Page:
Users are free to withdraw the deposit from the service at any time given their account has a value of no less than zero yuan. They are free to re-join the service at any time in the future. Users with debts however, are not allowed to do so until they get rid of the debt.

Mobike Score[edit]

The Mobike app uses a "Mobike Score" system to keep track of user behavior. The score system consists of five levels: Outstanding (1000–701), Excellent (700–601), Good (600–501), Fair (500–301), Poor (300–0). In the future, users' Mobike Score will affect fares and use of the system. Every new user automatically starts with a “Good” score of 550 points.[32]

Scoring rules[edit]

Users will be awarded points for various actions such as reporting any problems with the system or parking in preferred areas with higher demand, and will lose points for actions that negatively impact the use of the system. Users with a score of 100 or below will see their account suspended. If a user believes that their score has been reduced by mistake, the issue can be reported to the "Negative Records" page, and the staff will evaluate the situation.[citation needed]

Issues[edit]

Many Mobikes stacked on top of each other in Beijing

Mobike has several problems with practicality. Many residents complain about the parking problems caused. Since Mobike's purpose is to make accessing their bikes to be more convenient, the bikes do not have well-established places to park. This may result in users parking the Mobikes stacked on top of each other and in turn block roads and sidewalks.

Another problem is Mobike's foreign market, with the development of increasingly Mobike entering in foreign countries such as UK in London and Manchester. People's use with bicycles in international locations differs greatly from domestic customers, including higher rates of abuse. [33]

See also[edit]

References[edit]

  1. ^ 网易. "摩拜上海运营单车达十万辆——上海成全球最大智能共享单车城市_网易新闻". news.163.com. Retrieved 21 December 2016. 
  2. ^ "Mobike Fills Its Baskets With $600 Million in Latest Fundraising Push – Caixin Global". www.caixinglobal.com. Retrieved 16 August 2018. 
  3. ^ Steinberg, Julie; Lin, Liza (20 June 2017). "Chinese Bike-Sharing Company Mobike Valued at Around $3 Billion". Wall Street Journal. 
  4. ^ Chong, Zoey (3 April 2018). "This bike sharing company just got bought for $2.7 billion". CNET. Retrieved 4 April 2018. 
  5. ^ "Meituan Acquires Mobike in $2.7 Billion Deal – Caixin Global". www.caixinglobal.com. Retrieved 16 August 2018.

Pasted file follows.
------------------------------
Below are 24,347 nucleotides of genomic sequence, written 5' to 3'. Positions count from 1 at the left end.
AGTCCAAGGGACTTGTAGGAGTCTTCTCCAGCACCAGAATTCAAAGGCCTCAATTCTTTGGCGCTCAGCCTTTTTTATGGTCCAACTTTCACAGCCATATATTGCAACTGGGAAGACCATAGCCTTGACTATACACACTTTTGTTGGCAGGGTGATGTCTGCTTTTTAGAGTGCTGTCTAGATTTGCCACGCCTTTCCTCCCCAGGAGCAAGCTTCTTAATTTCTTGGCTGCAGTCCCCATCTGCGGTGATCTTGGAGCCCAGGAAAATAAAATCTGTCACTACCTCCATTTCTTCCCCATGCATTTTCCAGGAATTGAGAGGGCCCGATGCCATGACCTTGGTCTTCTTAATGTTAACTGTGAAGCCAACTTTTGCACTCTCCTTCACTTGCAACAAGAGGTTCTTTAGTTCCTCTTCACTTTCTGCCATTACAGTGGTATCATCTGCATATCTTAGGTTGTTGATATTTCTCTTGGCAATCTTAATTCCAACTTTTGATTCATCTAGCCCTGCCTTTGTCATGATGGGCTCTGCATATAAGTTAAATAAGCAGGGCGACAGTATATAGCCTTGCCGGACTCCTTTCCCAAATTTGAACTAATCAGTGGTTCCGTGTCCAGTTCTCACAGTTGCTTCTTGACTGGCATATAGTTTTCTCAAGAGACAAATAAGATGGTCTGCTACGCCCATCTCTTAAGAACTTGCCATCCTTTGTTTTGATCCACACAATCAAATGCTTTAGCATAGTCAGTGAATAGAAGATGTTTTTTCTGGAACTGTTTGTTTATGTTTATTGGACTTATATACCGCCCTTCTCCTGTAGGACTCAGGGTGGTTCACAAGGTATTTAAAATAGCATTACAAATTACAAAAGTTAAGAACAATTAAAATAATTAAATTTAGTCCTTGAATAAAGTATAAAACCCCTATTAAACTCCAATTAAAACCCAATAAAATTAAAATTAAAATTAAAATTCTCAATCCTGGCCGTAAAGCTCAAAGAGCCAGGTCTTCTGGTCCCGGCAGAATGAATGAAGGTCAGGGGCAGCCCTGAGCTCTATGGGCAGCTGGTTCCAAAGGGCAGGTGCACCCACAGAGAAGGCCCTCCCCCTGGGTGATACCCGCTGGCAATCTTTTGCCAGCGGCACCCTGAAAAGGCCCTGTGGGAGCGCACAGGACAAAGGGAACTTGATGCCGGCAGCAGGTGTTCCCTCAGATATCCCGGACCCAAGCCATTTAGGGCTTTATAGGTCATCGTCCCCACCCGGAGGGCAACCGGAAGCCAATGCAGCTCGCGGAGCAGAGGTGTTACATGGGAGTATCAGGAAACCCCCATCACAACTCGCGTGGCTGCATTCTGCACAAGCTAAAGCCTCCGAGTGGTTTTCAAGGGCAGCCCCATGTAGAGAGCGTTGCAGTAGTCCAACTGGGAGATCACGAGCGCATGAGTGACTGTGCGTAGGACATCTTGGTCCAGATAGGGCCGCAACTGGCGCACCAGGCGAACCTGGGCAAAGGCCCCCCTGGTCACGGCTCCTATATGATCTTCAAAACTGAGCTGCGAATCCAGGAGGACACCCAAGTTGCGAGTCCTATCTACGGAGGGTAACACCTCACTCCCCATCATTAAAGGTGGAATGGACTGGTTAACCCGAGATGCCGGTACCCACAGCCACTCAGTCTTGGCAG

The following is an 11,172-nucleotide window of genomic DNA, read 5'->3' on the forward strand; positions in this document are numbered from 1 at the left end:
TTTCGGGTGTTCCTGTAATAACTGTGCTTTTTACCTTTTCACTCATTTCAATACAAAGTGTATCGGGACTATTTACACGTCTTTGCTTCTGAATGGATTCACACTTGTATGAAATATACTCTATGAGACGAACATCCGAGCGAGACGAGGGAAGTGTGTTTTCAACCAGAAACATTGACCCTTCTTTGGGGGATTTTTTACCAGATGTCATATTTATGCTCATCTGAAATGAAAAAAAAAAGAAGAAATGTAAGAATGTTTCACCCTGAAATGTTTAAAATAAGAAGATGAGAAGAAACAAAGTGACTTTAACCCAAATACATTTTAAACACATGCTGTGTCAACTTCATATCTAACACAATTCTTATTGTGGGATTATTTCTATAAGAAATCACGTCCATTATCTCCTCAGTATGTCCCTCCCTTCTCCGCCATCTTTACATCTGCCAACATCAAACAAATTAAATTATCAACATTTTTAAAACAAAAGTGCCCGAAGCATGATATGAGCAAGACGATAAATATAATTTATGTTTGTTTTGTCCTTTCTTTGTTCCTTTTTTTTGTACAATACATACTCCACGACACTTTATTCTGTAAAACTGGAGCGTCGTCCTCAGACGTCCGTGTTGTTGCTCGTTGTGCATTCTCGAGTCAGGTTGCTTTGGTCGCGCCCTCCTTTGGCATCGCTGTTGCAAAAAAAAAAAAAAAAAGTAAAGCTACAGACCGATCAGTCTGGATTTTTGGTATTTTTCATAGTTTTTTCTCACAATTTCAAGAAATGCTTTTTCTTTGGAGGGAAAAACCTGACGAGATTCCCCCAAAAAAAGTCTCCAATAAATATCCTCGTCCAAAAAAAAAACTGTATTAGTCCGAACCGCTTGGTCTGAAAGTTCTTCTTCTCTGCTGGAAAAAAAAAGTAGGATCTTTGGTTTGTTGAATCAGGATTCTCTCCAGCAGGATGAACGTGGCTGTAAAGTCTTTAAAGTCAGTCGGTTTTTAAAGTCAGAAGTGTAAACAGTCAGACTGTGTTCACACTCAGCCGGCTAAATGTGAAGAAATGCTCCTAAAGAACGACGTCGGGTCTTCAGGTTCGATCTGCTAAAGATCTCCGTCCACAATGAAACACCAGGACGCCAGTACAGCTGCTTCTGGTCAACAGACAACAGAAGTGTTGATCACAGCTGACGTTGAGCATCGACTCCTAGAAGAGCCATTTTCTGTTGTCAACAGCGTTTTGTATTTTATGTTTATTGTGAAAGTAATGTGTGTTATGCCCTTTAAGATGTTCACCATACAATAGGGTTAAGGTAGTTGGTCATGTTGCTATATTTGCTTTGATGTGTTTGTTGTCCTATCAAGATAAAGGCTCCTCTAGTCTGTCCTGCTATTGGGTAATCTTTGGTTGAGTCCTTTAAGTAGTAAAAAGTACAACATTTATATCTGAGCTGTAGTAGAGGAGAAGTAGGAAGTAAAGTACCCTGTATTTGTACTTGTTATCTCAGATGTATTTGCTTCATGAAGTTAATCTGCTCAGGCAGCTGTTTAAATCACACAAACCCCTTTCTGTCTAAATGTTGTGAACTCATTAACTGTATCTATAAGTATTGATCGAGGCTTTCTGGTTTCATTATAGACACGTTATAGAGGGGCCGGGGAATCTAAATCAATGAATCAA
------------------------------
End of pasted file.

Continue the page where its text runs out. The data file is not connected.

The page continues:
6. ^ "城市 – Mobike" [Available Cities] (in Chinese). Mobike. Retrieved 6 July 2017. 
  7. ^ "发展历程 – Mobike" [Timeline] (in Chinese). Mobike. Retrieved 6 July 2017. 
  8. ^ "Mobike launches in Sapporo". Shanghai Daily. Shanghai Daily. 23 August 2017. Retrieved 24 August 2017. 
  9. ^ hermes (17 December 2017). "Mobike co-founder Joe Xia: The king of bike sharing". The Straits Times. Retrieved 30 March 2018. 
  10. ^ "Mobike Launches Chile". mobike.com. Retrieved 30 March 2018. 
  11. ^ "Mobike have removed all 1000 bikes from Manchester". confidentials.com. 15 November 2017. Retrieved 15 November 2017. 
  12. ^ Cox, Charlotte (28 June 2017). "Everything you need to know about the new Mobike service coming to Manchester and Salford". Manchester Evening News. 
  13. ^ "New dockless bikeshare scheme rolls out on the Gold Coast today". 21 February 2018. Retrieved 6 April 2018. 
  14. ^ "Mobike Australia Begins in Gold Coast". 6 November 2017. Retrieved 6 April 2018. 
  15. ^ "Mobike Japan in Fukuoka". mobike.com. Retrieved 19 October 2017. 
  16. ^ "Mobike Rides Into the Heart of Malaysia". mobike.com. Retrieved 19 October 2017. 
  17. ^ Pandaily (25 September 2017). "Mobike Just Landed Washington, D.C." Pandaily. Retrieved 4 November 2017. 
  18. ^ "Mobike Launches in Washington D.C." k.caixinglobal.com. Retrieved 16 August 2018. 
  19. ^ "Mobike Launches in Rotterdam". mobike.com. Retrieved 10 November 2017. 
  20. ^ "Il bike sharing a flusso libero sbarca a Firenze. Dal 2 agosto arrivano le bici targate Mobike". 
  21. ^ "Bike sharing, a Milano arrivano 12mila nuove biciclette: con app e gps, prendi e lasci dove vuoi". 
  22. ^ "Il bike sharing senza stazioni spopola a Torino: dopo Gobee Bike arrivano anche Mobike e Obike". 
  23. ^ "Debutta Mobike, il bike sharing a flusso libero: si inizia con 500 bici, anche in Città Alta". 
  24. ^ "Ecco il bike sharing a flusso libero, prendi la bici e la lasci dove vuoi. Tutto con un'app". 
  25. ^ "Per Mobike è subito boom: oltre 1.100 noleggi in città". 
  26. ^ "Reggio Emilia, rivoluzione bike sharing: arrivano in città mille biciclette cinesi". 
  27. ^ "Il nuovo bike sharing "Mobike": come funziona, i mezzi, le tariffe". 
  28. ^ Jie, Meng (21 November 2017). "Chinese bike-sharing company Mobike launched in Berlin". Xinhua. Retrieved 22 November 2017. 
  29. ^ "Mobike Rolls Out Bike-Share System in 200th City With Opening in Berlin". k.caixinglobal.com. Retrieved 16 August 2018. 
  30. ^ "Qualcomm, China Mobile Research Institute and Mobike Plan to Commence First of its Kind LTE IoT Multimode Field Trials in China | Qualcomm". Qualcomm. Retrieved 26 April 2018. 
  31. ^ https://www.gemalto.com/brochures-site/download-site/Documents/M2M_CS_Mobike.pdf
  32. ^ "The Mobike Score System is Upgrading". mobike.com. Retrieved 30 March 2018. 
  33. ^ "Manchester's bike-share scheme isn't working – because people don't know how to share". theguardian.com. Retrieved 7 July 2018.